Also on the summer books docket: Unbroken, more James Herriot, Eats, Shoots and Leaves, The Getaway Car, (thank you, Modern Mrs. Darcy’s Summer Reading Guide) and just enough Adventures of Sherlock Holmes to be dangerous.

7.)  Cloth diapers are awesome, but do require troubleshooting at times.

And so I’m grateful for the wealth of internet resources available to help.  This one has been of great help lately.

Our first rose of the season--thankful for small treasures like these.

Our first rose of the season–thankful for small treasures like these.

8.)  My husband is capable of surprising me.

Generally, when he’s gotten me a gift, he gets excited and says: “I know it’s only December 9, but don’t you want to see your Christmas present now?”

No, I don’t.  The anticipation and surprise is half the fun.

But he completely caught me off-guard when he went in with my sweet parents on my birthday/Christmas/Mother’s Day/all-minor-holidays-for-the-next-year present: a MacBook Air.

Even as someone who is stuck in 1940, technologically speaking, I can appreciate its awesomeness. Thanks Hubs.

9.)  Garage sales are just as fabulous as I remember them to be.

Although I was surprised that my great finds were not from the neighborhood sale I was most looking forward to this year.  Good lesson: treasure is often uncovered in unexpected places.

Anyway, little Buckaroo will be handsomely outfitted next fall (brand-new coats for $4?!).

10.) A double-date can be babysitting money well spent.

We’ve been on maybe two double-dates since Bun was born three years ago, mostly because I’ve had a rule (ish) that if I’m going to go get/pay a sitter, I’m going to spend that time ALONE with my husband.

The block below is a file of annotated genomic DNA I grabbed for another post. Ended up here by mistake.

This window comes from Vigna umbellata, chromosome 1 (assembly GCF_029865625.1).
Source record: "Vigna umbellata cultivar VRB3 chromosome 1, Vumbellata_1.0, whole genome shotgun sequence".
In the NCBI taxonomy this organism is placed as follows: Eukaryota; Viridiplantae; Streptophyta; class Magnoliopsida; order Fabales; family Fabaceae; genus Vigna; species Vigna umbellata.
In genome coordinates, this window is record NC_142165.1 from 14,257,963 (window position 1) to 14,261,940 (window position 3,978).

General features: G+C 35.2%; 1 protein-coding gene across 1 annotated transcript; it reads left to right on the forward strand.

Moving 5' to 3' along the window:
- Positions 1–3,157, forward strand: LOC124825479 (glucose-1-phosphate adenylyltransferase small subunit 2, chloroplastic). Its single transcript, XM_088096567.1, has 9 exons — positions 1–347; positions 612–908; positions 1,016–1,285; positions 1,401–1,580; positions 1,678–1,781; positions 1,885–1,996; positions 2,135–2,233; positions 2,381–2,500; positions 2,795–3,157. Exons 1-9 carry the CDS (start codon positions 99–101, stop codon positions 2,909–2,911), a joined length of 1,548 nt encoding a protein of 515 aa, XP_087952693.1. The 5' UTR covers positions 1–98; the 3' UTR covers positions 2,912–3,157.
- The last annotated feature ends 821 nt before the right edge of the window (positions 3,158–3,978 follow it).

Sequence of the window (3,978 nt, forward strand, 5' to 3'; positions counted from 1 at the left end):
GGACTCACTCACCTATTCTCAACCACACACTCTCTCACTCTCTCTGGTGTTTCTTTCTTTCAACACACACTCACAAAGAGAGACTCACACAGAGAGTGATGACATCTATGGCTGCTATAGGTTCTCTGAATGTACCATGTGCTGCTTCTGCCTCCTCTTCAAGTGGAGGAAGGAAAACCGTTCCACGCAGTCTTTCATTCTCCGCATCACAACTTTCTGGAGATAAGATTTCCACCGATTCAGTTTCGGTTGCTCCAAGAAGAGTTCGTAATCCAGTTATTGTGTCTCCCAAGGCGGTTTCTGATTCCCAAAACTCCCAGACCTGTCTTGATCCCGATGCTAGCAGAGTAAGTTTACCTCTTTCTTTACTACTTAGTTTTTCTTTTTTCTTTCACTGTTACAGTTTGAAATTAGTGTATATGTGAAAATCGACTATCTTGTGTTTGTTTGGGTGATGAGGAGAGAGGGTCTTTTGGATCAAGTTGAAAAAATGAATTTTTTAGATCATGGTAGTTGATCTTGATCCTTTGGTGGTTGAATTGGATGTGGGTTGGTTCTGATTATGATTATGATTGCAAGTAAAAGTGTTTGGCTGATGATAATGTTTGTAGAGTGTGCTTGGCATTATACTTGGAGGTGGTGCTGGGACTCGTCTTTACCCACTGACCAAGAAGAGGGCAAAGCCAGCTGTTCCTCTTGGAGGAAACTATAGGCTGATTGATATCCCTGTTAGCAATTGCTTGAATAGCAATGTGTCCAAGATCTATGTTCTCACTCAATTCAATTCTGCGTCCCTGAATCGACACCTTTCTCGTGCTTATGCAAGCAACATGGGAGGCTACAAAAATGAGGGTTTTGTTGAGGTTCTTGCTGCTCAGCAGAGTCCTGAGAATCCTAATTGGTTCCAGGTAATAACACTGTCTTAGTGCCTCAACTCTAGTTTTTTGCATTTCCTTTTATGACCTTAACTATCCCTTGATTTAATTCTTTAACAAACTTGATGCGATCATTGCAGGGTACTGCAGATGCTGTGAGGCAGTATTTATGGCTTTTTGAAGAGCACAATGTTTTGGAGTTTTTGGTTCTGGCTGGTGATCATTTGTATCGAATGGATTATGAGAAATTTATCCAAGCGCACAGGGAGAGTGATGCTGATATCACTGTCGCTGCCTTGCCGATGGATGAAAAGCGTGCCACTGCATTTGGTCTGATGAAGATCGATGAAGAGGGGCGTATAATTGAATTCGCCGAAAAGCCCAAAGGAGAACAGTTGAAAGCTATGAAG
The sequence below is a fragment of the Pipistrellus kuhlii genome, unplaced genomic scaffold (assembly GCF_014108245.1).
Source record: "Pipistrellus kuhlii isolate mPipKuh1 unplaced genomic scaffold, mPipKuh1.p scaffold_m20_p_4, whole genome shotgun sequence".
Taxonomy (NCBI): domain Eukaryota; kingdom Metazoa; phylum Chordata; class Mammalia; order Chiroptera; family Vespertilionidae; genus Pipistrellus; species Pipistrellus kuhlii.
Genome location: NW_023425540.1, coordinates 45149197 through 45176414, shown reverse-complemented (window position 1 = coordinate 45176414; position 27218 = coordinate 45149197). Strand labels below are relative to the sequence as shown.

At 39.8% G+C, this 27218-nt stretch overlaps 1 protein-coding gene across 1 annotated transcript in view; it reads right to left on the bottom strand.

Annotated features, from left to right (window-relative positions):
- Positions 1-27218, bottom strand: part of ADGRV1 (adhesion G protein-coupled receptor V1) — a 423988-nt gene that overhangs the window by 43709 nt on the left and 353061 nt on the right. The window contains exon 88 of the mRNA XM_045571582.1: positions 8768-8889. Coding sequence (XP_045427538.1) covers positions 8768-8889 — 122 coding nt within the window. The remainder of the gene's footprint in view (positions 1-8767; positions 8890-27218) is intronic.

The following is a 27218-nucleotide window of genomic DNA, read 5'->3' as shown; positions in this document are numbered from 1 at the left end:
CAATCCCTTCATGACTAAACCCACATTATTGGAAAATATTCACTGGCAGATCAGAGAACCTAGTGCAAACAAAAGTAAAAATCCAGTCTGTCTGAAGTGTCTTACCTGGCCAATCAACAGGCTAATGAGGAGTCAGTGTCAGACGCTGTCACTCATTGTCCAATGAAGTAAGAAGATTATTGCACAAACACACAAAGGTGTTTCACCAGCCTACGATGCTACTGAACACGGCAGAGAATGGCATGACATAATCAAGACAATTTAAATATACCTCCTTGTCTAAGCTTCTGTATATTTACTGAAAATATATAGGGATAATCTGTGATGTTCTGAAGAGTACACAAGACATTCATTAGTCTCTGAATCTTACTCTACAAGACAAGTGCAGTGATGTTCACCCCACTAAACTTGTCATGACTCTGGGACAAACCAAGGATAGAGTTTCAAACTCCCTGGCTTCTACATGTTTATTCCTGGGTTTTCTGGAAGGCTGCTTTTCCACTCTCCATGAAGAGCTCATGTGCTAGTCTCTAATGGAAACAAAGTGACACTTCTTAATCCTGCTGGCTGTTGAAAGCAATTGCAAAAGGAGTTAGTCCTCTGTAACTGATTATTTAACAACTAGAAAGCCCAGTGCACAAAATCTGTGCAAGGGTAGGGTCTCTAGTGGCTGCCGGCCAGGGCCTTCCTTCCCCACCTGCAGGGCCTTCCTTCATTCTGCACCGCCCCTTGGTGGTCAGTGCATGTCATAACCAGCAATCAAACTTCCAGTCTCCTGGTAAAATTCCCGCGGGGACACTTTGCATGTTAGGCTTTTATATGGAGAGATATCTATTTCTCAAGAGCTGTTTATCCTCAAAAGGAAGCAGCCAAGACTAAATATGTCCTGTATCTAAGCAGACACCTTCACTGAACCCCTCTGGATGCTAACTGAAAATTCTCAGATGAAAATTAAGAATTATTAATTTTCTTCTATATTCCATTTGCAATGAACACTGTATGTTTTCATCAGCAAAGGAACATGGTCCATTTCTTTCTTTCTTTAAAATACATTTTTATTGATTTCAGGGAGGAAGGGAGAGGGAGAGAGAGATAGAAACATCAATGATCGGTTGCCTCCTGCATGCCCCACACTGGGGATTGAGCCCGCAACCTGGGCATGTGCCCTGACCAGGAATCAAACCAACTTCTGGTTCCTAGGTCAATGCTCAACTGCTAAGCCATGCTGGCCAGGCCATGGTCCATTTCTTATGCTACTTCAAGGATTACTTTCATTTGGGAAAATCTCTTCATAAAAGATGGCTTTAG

After a fun dinner out with new friends, I’m starting to change my tune.  I’d forgotten how lovely (and efficient) it is to share a conversation and get to know someone without stopping to avert child-related crisis.

I don’t imagine double dates will become a staple in our schedule, as our evenings out are limited and I do prefer to spend them only with Hubs.  But, I wouldn’t be opposed to working one in now and then.

What knowledge did May bring you?  Clearly, nothing is too unimportant to share…

This entry was posted in Intentional Living on by .

About Jenn

Jenn is a mommy of three and wife to her best friend. She enjoys good books, having dinner guests, and elevenses. She is not afraid to lead a one woman crusade against the rampant misuse of the apostrophe. She is afraid to adopt kittens before the baby turns three.

  • The flower pictures are gorgeous!! I’m really enjoying the fruits of others’ labors this spring as all kinds of flowers are blooming, without me doing a thing. 😉 It’s nice to rent sometimes. =)

    • Renting is fantastic! I was almost sad to stop renting when we did. Lots less maintenance costs and no crazy taxes. And free flowers 🙂

  • Alex Sudan

    Unbroken is such a great book!! Also, it is 4:04 am and I am reading your blog. pregnancy insomnia much??

    • Al, hope you’re not reading at 4am again tonight 🙂